Dutch Ovens

Staub vs Le Creuset: Which Brand Makes the Best Dutch Oven

Staub vs Le Creuset

Thinking about buying your first enameled cast-iron dutch oven? There are only two brands that make the list, Le Creuset and Staub. Cheaper alternatives exist, but they may not have the tight-fitting lids and even cooking temperatures as these two giants in the field.

So which one should you get? It depends a lot on a few different details. If you aren’t sure where to start, I’ve got you covered. This is a comprehensive examination of which cast iron cocotte is best for you and how to choose. Let’s take a look.


The Basics

Before we get started, let’s make something clear. Both of these companies make a truly outstanding product. They’re both from France, and both use a traditional process to make their cast iron while ensuring the enamel lasts a lifetime. Here are some similarities:

  • Design – Both have the basic design down. Cast iron is excellent for cooking evenly and slowly, turning even the worst cuts of meat into something tender and flavorful. Their enameled exteriors ensure that the cast iron is protected and they provide show-stopping serving when food is ready.
  • Price – There may be some slight variations in price, but overall they’re both in the same price tier. I do see Staub on sale more often than Le Creuset, as a side note, but generally, they’re both on par in this area.
  • Usage – Both Staub and Le Creuset are oven-safe as long as you have the integrated handles and a metal handle on the lids. As far as versatility, each brand is capable of multiple cooking uses and easy to clean either by hand or the dishwasher.
  • Origin – They’re both made in France and have a long history of excellent crockery. The companies have been rivals for a while, and each has followers dedicated to their own usage.


Le Creuset – The Review

Le Creuset Enameled Cast Iron Signature Round Dutch Oven
1,162 Reviews
Le Creuset Enameled Cast Iron Signature Round Dutch Oven
  • 45% larger handles that provide a sure grip, even with oven mitts
  • The superior heat distribution and retention of le creuset enameled cast iron
  • An advanced sand-colored interior enamel with even more resistance to wear

Le Creuset is a classic with its volcano orange color. It uses a light-colored interior for easy cooking and to make it simple to eyeball when your food might be done. The lids fit tightly, especially with the signature series, but they will allow more moisture to leak out than some other companies.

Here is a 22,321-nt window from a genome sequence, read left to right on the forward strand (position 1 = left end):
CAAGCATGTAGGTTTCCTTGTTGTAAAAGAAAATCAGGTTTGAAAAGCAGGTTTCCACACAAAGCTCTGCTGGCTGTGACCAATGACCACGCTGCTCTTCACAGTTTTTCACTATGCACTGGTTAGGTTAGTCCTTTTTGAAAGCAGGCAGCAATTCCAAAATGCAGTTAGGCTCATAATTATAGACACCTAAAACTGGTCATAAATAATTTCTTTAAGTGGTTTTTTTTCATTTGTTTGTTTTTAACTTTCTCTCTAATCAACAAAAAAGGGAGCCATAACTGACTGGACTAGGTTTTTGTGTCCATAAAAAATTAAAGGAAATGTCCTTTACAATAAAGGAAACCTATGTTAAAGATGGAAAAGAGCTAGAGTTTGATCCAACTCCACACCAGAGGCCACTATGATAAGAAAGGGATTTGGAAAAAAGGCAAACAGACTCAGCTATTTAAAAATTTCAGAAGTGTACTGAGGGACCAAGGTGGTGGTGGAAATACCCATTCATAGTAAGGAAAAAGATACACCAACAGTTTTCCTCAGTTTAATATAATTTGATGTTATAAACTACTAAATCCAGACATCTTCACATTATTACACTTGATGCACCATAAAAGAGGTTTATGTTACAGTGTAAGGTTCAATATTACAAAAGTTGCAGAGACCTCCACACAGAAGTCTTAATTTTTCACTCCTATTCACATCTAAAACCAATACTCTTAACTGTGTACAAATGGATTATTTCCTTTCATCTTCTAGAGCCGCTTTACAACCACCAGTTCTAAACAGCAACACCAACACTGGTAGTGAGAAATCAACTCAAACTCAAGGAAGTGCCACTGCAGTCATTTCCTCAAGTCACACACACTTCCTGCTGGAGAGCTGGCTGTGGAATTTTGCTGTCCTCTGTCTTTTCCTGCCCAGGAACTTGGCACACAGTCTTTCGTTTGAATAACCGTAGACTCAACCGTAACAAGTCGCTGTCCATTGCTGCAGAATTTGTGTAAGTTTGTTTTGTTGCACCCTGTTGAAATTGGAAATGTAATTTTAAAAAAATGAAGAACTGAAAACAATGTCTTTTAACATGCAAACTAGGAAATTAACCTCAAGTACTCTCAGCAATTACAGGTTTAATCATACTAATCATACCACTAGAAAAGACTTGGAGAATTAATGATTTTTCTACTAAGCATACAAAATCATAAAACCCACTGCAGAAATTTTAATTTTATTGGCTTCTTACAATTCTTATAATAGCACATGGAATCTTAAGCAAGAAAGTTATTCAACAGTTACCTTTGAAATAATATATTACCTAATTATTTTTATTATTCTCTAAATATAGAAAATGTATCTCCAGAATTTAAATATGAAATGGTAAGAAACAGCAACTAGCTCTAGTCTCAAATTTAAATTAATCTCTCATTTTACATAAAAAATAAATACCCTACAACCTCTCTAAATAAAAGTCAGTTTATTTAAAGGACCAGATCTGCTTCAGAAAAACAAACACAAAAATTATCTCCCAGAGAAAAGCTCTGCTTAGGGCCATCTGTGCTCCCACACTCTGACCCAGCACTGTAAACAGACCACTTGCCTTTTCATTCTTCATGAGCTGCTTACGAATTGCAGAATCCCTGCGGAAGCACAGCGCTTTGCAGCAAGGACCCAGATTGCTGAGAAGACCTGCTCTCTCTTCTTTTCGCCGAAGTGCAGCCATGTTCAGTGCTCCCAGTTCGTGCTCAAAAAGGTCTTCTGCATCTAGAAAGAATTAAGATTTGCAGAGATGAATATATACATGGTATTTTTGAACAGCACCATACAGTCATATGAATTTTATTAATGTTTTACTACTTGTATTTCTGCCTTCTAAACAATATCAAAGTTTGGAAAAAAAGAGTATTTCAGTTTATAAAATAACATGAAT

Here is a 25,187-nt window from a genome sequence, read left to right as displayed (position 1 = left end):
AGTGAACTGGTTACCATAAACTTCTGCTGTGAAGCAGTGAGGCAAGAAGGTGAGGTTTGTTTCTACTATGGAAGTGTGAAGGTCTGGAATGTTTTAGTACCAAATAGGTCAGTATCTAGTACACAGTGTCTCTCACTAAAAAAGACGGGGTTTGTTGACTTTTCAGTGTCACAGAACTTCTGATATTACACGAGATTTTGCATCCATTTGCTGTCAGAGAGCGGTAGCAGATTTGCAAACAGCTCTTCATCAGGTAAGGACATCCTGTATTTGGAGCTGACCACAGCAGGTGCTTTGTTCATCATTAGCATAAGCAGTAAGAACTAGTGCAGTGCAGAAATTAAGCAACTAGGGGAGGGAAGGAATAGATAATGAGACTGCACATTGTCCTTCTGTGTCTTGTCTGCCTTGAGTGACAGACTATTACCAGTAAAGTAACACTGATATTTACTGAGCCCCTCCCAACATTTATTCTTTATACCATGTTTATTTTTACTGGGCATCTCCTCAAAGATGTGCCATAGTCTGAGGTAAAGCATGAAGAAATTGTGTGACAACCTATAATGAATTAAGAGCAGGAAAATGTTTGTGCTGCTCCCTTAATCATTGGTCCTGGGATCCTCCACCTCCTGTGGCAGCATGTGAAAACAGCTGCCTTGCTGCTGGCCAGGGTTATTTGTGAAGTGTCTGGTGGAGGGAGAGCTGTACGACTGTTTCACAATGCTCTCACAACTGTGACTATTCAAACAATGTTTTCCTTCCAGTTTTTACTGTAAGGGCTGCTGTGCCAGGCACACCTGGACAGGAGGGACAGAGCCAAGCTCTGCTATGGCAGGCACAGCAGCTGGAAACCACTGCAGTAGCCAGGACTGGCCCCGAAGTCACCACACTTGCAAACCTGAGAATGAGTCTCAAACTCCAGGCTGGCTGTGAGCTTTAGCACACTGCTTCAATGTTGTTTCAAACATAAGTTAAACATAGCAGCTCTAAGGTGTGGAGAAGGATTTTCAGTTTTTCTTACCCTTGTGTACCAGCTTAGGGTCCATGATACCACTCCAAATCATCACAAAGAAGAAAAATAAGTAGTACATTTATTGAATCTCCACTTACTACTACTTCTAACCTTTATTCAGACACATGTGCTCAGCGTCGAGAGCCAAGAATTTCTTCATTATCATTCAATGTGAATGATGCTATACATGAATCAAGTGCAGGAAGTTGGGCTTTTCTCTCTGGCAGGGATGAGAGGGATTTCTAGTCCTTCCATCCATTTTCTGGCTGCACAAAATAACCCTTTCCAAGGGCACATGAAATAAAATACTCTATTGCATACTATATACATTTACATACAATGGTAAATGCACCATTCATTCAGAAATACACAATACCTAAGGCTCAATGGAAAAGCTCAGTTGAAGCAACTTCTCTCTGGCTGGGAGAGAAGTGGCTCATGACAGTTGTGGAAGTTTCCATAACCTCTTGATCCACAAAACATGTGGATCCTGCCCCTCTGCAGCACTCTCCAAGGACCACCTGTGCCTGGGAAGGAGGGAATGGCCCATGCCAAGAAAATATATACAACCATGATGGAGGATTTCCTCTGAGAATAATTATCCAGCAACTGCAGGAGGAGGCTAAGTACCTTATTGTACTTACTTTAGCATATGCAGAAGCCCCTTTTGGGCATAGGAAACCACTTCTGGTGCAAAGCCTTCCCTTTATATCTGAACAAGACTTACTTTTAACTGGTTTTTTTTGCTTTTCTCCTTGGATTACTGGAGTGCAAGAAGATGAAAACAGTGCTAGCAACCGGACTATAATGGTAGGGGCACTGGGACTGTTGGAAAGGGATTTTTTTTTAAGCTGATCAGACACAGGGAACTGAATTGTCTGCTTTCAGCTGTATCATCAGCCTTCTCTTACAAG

The colors are what draw most people to the line. Le Creuset has debuted many colors over the years and currently has nearly 20 colors, including unique partnership colors. You can find them all on the Le Creuset website, though you might have to head to your local Williams and Sonoma to find that one particular color.

The sizing can be a little strange with numbers and letters, but we have prepared an article to help you figure out how big you need your crock to be. You can also easily find past colors in secondhand shops and sometimes even on the Le Creuset website.

Le Creuset Round Dutch oven sizes

Number Letter Capacity  
14 1 qt. Price
16 A 1.5 qt.
18 B 2 qt. Price
20 C 2.75 qt. Price
22 D 3.5 qt. Price
24 E 4.5 qt. Price
26 F 5.5 qt. Price
28 G 7.25 qt. Price
30 H 9 qt. Price
34 I 13.25 qt. Price


  • lots of color choices
  • light interior helps make it easy to check on food
  • lightweight cast iron compared to other models


  • interior shows scratches easily
  • the lid allows a lot of moisture to escape
  • plastic handles on lids


Staub – The Review

Staub Cast Iron Round Cocotte
  • Made in France , Heavy weight tight-fitting lid retains moisture spikes on the lid create a rain-forest effect evenly returning juices back...
  • Oven safe up to 900F/482C without lid Lids are oven safe up to 500F/260C , Nickel steel knob
  • Smooth enamel bottom works on all stovetops including gas electric glass ceramic induction and halogen

Staub is another French company that uses enamel-covered cast iron. The interior of the Staub is a textured black enamel that helps cut down on food sticking and hold in heat for a longer, more even temperature.

The lid of the Staub helps baste your food by concentrating condensation so that it can fall back on the food instead of running towards the sides. This could help prevent moisture loss for those tough dishes, but you may need to tilt the lid to the side if you need excess moisture to cook away.